Page 18 - Volume 6 - Issue 1 - DBU Journal for K-12 Educational Leadership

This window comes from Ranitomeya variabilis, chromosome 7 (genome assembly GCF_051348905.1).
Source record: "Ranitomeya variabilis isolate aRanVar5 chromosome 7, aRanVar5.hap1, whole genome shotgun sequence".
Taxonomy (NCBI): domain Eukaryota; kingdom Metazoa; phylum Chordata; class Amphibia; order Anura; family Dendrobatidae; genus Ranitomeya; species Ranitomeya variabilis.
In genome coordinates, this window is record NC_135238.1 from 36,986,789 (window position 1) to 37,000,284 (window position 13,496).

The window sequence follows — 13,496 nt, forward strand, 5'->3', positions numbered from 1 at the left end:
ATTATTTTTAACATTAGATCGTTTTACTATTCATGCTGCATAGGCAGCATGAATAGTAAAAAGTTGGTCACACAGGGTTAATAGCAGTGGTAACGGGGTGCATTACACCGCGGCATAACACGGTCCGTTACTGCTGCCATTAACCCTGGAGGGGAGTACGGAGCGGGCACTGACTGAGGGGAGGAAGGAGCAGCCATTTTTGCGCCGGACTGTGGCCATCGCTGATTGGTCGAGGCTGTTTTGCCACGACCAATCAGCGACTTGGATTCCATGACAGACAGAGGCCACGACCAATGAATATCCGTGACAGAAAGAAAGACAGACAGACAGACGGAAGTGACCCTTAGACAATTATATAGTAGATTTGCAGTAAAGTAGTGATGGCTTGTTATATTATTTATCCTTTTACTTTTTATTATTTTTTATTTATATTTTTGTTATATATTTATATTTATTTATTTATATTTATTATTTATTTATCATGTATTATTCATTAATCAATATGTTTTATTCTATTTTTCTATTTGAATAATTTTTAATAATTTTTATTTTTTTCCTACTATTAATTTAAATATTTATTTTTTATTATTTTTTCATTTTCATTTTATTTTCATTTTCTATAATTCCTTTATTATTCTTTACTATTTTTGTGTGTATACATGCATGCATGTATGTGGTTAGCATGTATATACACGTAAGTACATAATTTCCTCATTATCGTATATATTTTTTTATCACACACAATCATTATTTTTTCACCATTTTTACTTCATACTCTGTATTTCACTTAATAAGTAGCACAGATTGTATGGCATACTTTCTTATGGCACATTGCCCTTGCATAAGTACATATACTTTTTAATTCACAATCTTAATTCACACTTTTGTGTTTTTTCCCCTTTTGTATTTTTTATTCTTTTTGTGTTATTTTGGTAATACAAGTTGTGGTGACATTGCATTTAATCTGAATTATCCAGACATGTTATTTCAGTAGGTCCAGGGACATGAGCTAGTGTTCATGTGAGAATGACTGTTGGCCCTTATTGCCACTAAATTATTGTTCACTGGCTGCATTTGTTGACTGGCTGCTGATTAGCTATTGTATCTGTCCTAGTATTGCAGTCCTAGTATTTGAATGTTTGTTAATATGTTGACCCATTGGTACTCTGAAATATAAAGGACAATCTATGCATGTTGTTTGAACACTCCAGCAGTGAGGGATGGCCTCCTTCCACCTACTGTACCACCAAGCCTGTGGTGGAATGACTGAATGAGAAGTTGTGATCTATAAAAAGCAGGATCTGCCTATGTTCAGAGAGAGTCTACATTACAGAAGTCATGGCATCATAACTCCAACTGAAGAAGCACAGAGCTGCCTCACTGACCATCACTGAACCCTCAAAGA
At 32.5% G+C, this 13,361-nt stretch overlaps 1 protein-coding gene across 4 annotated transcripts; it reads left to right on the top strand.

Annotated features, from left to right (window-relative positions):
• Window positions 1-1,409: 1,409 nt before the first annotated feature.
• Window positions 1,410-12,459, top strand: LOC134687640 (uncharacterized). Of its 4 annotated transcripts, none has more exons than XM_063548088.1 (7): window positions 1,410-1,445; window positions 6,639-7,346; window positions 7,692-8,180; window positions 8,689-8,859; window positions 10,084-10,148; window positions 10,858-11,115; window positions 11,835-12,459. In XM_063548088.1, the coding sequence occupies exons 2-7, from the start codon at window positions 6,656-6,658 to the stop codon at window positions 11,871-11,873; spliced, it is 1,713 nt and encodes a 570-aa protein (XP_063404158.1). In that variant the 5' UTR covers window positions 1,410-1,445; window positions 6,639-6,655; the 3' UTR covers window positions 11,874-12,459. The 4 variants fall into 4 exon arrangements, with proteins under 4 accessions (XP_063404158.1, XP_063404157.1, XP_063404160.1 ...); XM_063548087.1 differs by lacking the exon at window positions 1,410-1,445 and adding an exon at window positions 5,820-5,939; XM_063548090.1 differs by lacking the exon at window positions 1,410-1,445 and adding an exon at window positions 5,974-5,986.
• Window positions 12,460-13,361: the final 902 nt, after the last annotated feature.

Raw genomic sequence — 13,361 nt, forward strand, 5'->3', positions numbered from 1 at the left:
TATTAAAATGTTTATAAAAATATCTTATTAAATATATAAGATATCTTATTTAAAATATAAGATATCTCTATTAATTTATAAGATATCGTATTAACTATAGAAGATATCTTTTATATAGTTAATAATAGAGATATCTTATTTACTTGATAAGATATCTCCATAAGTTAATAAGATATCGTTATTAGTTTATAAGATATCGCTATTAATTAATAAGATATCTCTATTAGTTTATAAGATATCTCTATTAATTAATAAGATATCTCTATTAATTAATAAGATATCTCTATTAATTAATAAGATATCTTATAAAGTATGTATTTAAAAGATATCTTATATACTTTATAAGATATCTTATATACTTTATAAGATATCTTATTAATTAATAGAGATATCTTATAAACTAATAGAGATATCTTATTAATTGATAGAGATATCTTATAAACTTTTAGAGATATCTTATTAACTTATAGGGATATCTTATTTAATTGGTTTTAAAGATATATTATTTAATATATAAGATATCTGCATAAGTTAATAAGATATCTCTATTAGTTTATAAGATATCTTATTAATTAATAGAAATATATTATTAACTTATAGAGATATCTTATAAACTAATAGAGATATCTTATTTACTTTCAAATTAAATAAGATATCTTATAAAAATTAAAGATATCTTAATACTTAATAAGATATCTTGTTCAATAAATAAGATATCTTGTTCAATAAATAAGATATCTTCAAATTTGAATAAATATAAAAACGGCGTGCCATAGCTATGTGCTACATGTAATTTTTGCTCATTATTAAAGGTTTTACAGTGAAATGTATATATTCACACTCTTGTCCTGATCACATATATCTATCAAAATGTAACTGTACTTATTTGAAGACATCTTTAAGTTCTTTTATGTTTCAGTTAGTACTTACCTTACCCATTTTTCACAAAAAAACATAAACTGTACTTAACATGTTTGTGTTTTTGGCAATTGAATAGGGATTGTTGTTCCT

16 Conclusions Parents in the context of family can offer their children a strategy for living beyond behavior modification and rote memorization steeped in the truths of the Bible with an effective spiritual formation curriculum based on the best practices in teaching and learning called the God Cards. This curriculum is all-encompassing but simple to deliver. Spiritual formation curricula should first clearly develop who God is and how one’s identity changes based on a decision to follow Christ. This curriculum should tell the story of God’s love, his creation, and his saving grace. Children should also know that God knows them and calls them by name. God has a plan and a purpose for them. He keeps his promises and will be right with them every step of the way. These are the top God Cards from the spiritual formation experts: Valentine, Creator, Easter, Knows My Name, Artist, Promise Keeper, and Shepherd. This curriculum should also invite conversation and an opportunity for everyone to engage and explore truths. There is a great need to support parents in the home as they lead and disciple their children. Statistically and strategically, parents are the best resource for the spiritual development and formation of the next generation. Just as God designed in Deuteronomy 6:7 and Ephesians 6:4, it is the role and opportunity of the parents to be the spiritual leaders of their children. Therefore, parents need resources that support this endeavor, and the God Cards curriculum is a resource that was noted by a group of spiritual formation and education experts as “relational, accessible, creative, collaborative, and practical” resource to use. The God Cards curriculum and delivery system provides a “vibrant forum for students to question, express doubt and try out new ideas, in both intellectual and imaginative forms” (Court, 2010, p. 408). This “holistic engagement of the mind and heart allows [families] to anchor theoretical and praxis [or experiential] knowledge to [their] faith” (Kim, 2007, p. 319). This culture of discovery in the context of relationship creates meaningful learning. Parents have a curriculum and a plan called the God Cards for working the truth and power of the Bible into fabric of their home, one conversation at a time. Karla Beth Hagan, EdD References Barna Group. (2019a). Households of faith: The rituals and relationships that turn a home into a sacred space. Barna. Barna Group. (2019b). Who is responsible for children’s faith formation? faith-formation/ Barna, G. (1996). Transforming children into spiritual champions. Regal Books. Barna, G. (2005). Revolution. Tyndale House. Barna, G. (2007). Revolutionary parenting. Tyndale House. Bloom, B. (1956). Taxonomy of educational objectives: Classification of educational goals. Handbook 1: Cognitive domain. Longman, Green & Co. Brooks, D. (2020). The nuclear family was a mistake. The Atlantic. archive/2020/03/the-nuclear-family-was-a- mistake/605536/ Chetty, R., Hendren, N., Kline, P., & Saez, E. (2014, September 14). Where is the land of opportunity? The geography of intergenerational mobility in the United States. The Quarterly Journal of Economics, 129(4), 1553– 1623. Cigna. (2018). Are you feeling lonely? https://www.cigna. com/about-us/newsroom/studies-and-reports/ loneliness-questionnaire Cook, G. (2019). The economist who would fix the American dream. The Atlantic, 1–26. archive/2019/08/raj-chettys-american-dream/592804/ Court, D. (2010). What happens to children’s faith in the zone of proximal development, and what can religious educators do about it? Religious Education, 105(5), 491–503. Daggert, W. (2012, September 27). Creating, cultivating, and sustaining a culture of achievement. Educational Leadership, 7(26). newvoices.aspx Dweck, C. (2008). Mindset. Ballantine Books. Ennis, C. (1992). Reconceptualizing learning as a dynamical system. Journal of Curriculum and Supervision, 7, 115–130. ennis.pdf